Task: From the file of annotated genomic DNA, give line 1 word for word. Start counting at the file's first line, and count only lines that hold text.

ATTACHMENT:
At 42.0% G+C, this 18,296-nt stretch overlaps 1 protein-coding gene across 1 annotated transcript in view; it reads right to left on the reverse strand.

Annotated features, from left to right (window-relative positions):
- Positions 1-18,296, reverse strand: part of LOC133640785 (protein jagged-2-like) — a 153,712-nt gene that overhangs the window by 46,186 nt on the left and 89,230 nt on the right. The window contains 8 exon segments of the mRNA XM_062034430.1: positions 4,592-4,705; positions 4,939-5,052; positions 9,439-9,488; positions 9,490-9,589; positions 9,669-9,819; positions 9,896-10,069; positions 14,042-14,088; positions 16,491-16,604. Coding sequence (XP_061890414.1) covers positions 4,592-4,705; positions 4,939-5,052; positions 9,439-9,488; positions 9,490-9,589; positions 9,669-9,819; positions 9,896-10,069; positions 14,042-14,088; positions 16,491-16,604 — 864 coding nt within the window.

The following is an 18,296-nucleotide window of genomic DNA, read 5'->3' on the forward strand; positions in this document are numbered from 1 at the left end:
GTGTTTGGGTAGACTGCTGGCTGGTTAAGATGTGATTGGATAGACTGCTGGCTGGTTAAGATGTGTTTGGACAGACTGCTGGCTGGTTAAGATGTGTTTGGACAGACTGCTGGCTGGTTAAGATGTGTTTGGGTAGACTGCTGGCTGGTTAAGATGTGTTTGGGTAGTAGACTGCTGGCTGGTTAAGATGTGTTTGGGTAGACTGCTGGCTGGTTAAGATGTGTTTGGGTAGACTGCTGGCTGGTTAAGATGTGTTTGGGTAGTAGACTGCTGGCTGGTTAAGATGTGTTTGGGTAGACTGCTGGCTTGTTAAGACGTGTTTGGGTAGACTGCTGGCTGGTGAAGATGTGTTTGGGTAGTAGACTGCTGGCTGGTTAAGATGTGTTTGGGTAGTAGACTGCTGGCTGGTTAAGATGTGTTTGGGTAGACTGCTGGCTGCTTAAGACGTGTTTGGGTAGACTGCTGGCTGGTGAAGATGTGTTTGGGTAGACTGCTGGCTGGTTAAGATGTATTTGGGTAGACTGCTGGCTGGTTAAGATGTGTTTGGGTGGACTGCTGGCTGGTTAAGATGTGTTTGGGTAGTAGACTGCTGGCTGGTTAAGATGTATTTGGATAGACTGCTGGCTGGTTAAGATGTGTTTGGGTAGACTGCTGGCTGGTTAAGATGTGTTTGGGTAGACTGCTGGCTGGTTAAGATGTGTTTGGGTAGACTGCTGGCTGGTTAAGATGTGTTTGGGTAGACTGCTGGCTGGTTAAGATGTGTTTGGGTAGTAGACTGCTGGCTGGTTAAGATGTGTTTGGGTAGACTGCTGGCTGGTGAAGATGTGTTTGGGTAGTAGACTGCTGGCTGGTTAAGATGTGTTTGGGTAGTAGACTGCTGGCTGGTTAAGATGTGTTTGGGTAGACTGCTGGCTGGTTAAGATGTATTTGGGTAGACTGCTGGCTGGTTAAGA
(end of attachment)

At 42.0% G+C, this 18,296-nt stretch overlaps 1 protein-coding gene across 1 annotated transcript in view; it reads right to left on the reverse strand.